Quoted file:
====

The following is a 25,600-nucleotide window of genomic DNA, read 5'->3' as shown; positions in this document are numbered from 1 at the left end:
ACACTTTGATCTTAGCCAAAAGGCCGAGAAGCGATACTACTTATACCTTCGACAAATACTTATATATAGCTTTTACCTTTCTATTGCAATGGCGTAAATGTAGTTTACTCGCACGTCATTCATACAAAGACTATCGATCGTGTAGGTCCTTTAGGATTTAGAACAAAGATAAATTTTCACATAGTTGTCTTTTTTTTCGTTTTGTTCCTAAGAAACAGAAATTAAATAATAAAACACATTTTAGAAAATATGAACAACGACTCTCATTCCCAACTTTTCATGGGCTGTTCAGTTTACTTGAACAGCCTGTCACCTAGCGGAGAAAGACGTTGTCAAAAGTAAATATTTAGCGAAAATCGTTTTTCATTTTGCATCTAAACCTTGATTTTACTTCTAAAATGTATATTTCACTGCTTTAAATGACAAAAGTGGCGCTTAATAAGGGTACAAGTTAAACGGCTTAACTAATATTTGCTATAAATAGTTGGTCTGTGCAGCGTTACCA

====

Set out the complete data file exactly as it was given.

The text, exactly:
The following is a 25,600-nucleotide window of genomic DNA, read 5'->3' as shown; positions in this document are numbered from 1 at the left end:
ACACTTTGATCTTAGCCAAAAGGCCGAGAAGCGATACTACTTATACCTTCGACAAATACTTATATATAGCTTTTACCTTTCTATTGCAATGGCGTAAATGTAGTTTACTCGCACGTCATTCATACAAAGACTATCGATCGTGTAGGTCCTTTAGGATTTAGAACAAAGATAAATTTTCACATAGTTGTCTTTTTTTTCGTTTTGTTCCTAAGAAACAGAAATTAAATAATAAAACACATTTTAGAAAATATGAACAACGACTCTCATTCCCAACTTTTCATGGGCTGTTCAGTTTACTTGAACAGCCTGTCACCTAGCGGAGAAAGACGTTGTCAAAAGTAAATATTTAGCGAAAATCGTTTTTCATTTTGCATCTAAACCTTGATTTTACTTCTAAAATGTATATTTCACTGCTTTAAATGACAAAAGTGGCGCTTAATAAGGGTACAAGTTAAACGGCTTAACTAATATTTGCTATAAATAGTTGGTCTGTGCAGCGTTACCA